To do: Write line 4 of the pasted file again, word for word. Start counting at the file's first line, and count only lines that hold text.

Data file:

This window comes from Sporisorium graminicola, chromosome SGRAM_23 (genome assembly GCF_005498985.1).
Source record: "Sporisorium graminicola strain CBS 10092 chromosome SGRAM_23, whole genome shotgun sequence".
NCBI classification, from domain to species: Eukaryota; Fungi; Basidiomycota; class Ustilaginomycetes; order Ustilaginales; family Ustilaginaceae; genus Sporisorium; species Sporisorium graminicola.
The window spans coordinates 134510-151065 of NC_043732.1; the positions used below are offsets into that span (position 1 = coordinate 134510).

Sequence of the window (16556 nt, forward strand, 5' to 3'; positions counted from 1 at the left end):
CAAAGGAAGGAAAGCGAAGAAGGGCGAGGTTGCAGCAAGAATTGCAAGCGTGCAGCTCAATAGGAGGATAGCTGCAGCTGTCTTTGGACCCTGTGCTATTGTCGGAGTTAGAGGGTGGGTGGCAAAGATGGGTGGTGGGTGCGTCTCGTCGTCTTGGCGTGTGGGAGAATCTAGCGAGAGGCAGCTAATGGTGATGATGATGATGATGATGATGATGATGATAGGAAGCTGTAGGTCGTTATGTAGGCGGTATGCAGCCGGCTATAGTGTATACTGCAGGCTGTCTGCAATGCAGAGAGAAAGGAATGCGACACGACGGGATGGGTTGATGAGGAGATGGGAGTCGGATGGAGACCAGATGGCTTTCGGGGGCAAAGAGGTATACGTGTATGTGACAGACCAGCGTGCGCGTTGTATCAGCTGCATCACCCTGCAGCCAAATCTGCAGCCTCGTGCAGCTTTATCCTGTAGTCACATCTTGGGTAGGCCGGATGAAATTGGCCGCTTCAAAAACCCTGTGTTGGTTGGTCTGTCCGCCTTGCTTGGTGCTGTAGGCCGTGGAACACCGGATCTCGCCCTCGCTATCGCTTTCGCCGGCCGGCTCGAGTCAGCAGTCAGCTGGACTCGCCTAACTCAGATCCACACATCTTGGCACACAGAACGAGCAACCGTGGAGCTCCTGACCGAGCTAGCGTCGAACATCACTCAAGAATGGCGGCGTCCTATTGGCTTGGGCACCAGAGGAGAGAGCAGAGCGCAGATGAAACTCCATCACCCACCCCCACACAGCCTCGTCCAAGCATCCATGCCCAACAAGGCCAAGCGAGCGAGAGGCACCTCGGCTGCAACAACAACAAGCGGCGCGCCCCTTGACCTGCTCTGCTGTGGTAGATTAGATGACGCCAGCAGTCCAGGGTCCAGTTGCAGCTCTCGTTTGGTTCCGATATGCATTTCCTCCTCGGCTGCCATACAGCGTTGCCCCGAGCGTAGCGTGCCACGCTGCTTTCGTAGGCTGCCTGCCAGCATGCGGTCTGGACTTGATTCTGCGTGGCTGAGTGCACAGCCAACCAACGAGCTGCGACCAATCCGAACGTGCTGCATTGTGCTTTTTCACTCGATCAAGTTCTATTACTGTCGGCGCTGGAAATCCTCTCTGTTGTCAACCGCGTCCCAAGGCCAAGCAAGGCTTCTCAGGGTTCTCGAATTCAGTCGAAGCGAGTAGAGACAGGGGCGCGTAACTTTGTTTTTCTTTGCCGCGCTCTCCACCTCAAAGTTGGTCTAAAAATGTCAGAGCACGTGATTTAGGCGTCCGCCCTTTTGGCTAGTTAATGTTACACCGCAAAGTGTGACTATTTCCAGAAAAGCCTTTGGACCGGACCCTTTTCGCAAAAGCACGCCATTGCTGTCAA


The window spans coordinates 134510-151065 of NC_043732.1; the positions used below are offsets into that span (position 1 = coordinate 134510).